Adjuvant gefitinib provides no overall survival (OS) benefit over standard chemotherapy for EGFR-mutant, resected, stage II-IIIA non–small cell lung cancer (NSCLC), according to final results from the phase 3 ADJUVANT trial.
The median OS was 75.5 months in patients randomized to adjuvant gefitinib and 62.8 months in patients randomized to vinorelbine plus cisplatin.
Prior results from this trial had shown a disease-free survival (DFS) benefit with gefitinib, but this did not translate to an OS benefit at the final analysis, Dr. Wu said.
He noted, however, that the median OS of 75.5 months in the gefitinib arm "was one of the best in resected EGFR-mutant non–small cell lung cancer, compared with historical data."
The findings also suggest a possible benefit with at least 18 months of gefitinib and show that adjuvant EGFR tyrosine kinase inhibitors (TKIs) should be considered the optimal therapy to improve DFS and achieve potentially better OS in this setting, Dr. Wu said.
Study Details and DFS
The ADJUVANT trial (NCT01405079) randomized 222 patients, aged 18-75 years, with EGFR-mutant, stage II-IIIA (N1-N2) NSCLC who had undergone complete resection. Patients were enrolled at 27 sites between September 2011 and April 2014.
The patients were randomized 1:1 to receive 250 mg of gefitinib once daily for 24 months, or 25 mg/m2 of vinorelbine on days 1 and 8 plus 75 mg/m2 of cisplatin on day 1 every 3 weeks for 4 cycles.
The intent-to-treat (ITT) population included 111 patients in each arm. The per-protocol population included 106 patients in the gefitinib arm and 87 patients in the chemotherapy arm.
Primary results from this trial showed a significant improvement in DFS with gefitinib (Lancet Oncol. 2018 Jan;19:139-48). That improvement was maintained in the final analysis.
The median DFS was 30.8 months in the gefitinib arm and 19.8 months in the chemotherapy arm for both the ITT and per-protocol populations. The hazard ratio (HR) was 0.56 (P = .001) in the ITT population and 0.51 (P < .001) in the per-protocol population.
In the ITT population, the 5-year DFS rates were 22.6% in the gefitinib arm and 23.2% in the chemotherapy arm. In the per-protocol population, the 5-year DFS rates were 22.6% and 22.8%, respectively.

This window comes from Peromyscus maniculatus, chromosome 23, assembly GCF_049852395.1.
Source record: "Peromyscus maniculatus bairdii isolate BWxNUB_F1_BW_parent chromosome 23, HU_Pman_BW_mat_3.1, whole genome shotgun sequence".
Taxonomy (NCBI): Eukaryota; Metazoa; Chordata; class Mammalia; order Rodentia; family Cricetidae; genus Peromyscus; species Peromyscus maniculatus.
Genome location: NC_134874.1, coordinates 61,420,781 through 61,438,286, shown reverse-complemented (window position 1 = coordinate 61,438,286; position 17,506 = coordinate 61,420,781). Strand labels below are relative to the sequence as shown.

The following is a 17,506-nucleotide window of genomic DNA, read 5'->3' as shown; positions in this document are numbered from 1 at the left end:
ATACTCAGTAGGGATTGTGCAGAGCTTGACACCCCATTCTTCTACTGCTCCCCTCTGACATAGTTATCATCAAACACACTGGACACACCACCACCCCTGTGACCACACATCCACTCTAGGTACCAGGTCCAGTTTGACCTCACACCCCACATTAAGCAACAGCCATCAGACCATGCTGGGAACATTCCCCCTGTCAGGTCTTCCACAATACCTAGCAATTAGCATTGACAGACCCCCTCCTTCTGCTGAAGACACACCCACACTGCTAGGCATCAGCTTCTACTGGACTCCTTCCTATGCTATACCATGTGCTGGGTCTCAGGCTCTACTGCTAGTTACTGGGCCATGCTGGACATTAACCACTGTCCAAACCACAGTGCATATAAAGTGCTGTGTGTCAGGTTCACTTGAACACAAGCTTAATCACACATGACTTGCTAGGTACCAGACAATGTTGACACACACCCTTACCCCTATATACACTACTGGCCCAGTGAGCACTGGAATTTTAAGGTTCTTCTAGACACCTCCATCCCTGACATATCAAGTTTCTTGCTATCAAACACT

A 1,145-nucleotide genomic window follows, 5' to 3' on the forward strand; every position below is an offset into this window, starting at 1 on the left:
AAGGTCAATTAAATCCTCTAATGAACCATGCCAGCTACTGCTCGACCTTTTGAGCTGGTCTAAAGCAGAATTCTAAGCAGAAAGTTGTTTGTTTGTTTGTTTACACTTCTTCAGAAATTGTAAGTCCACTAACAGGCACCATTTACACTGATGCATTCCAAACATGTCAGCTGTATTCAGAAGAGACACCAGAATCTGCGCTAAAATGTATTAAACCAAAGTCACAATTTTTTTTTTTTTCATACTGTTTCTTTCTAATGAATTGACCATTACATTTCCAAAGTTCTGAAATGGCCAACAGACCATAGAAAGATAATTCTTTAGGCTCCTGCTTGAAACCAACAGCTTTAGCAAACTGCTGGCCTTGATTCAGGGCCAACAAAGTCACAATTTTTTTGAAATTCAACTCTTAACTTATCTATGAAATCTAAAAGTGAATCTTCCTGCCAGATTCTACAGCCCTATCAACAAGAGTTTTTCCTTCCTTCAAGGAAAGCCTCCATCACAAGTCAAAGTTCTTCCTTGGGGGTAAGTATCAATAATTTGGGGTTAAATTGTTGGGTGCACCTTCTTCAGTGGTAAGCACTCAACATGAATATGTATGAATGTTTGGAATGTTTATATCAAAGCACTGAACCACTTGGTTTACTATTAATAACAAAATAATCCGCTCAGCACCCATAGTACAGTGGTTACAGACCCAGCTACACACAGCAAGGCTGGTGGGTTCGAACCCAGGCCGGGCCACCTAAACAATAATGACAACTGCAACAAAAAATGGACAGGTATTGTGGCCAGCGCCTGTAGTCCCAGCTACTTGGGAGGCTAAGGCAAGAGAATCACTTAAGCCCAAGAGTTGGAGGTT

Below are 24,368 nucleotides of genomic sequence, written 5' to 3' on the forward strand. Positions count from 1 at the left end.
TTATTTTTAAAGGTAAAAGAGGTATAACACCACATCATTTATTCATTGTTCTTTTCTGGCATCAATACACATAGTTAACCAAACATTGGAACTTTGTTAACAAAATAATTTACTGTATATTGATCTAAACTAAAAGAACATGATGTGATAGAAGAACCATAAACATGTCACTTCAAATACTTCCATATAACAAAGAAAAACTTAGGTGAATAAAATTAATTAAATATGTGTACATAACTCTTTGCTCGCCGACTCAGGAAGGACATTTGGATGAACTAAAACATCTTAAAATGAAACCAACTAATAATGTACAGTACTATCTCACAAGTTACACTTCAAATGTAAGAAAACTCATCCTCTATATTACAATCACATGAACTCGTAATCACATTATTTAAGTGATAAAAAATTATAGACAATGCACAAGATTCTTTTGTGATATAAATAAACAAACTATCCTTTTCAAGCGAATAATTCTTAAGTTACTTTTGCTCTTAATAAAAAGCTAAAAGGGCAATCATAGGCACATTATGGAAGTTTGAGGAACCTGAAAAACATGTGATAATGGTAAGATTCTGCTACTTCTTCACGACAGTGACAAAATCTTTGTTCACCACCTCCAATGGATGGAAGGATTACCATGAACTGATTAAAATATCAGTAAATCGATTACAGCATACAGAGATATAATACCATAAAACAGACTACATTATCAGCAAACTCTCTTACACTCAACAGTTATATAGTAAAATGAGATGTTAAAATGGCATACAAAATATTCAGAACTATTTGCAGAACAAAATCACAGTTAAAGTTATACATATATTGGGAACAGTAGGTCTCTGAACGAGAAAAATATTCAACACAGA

The median OS was 75.5 months in the gefitinib arm and 62.8 months in the chemotherapy arm for both the ITT and per-protocol populations. The HR was 0.92 in both the ITT (P = .674) and per-protocol populations (P = .686).
In the ITT population, the 5-year OS rates were 53.2% in the gefitinib arm and 51.2% in the chemotherapy arm. In the per-protocol population, the 5-year OS rates were 53.2% and 50.7%, respectively.
Subgroup analyses by age, gender, lymph node status, and EGFR mutation showed trends toward improved OS with gefitinib, but the differences were not statistically significant.
The researchers conducted a post hoc analysis to assess the effect of subsequent treatment on patient outcomes. The analysis showed that patients who received gefitinib with subsequent EGFR-TKIs had the best responses and OS.
The median OS was not reached among patients who received gefitinib and subsequent EGFR-TKIs, whereas the median OS ranged from 15.6 months to 62.8 months in other groups. The shortest OS was observed in patients who received adjuvant chemotherapy without subsequent therapy.
The duration of gefitinib treatment also appeared to affect OS. The median OS was 35.7 months in patients who received gefitinib for less than 18 months, and the median OS was not reached in patients who received gefitinib for 18 months or longer (HR, 0.38; P < .001).
Implications and Potential Next Steps
Despite the lack of OS improvement with gefitinib, "all of the patients on this study did much, much better than historical non–small cell lung cancer not specified by the EGFR mutation, with 70 months median survival compared to 35 months median survival for N2-positive disease," said invited discussant Christopher G. Azzoli, MD, director of thoracic oncology at Lifespan Cancer Institute at Brown University in Providence, R.I.
"But you can't avoid noticing how the curves come back together in terms of disease-free survival when your effective treatment is limited to 24 months," he added.
An apparent risk of late brain recurrence in the gefitinib arm is also a concern, Dr. Azzoli said. "So ... longer duration of treatment with a drug that has better control of CNS [central nervous system] disease, such as osimertinib, may improve both DFS and OS," he added.
Only about 50% of patients in the chemotherapy arm received a TKI at recurrence. The post hoc analysis showing that TKI recipients had the best outcomes raises the question of whether "the survival benefit could be conferred by delivering a superior drug merely at recurrence, or is there benefit to earlier delivery of an effective drug," Dr. Azzoli said.
Given the high cost of continuous therapy, biomarker refinement could help improve treatment decision-making, he said, noting that "early testing of blood DNA to detect cancer in the body as minimal residual disease is showing promise," and that many phase 3 studies of EGFR-TKIs are ongoing.
The current trial was sponsored by the Guangdong Association of Clinical Trials. Dr. Wu disclosed relationships with AstraZeneca, Boehringer Ingelheim, Bristol-Myers Squibb/China, Lilly, MSD Oncology, Pfizer, and Roche. Dr. Azzoli reported having no disclosures.
SOURCE: Wu Y et al. ASCO 2020, Abstract 9005.
This story originally appeared on MDedge.com.
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Cite this: No OS Benefit With Gefitinib vs Chemo for EGFR + NSCLC - Medscape - Jun 12, 2020.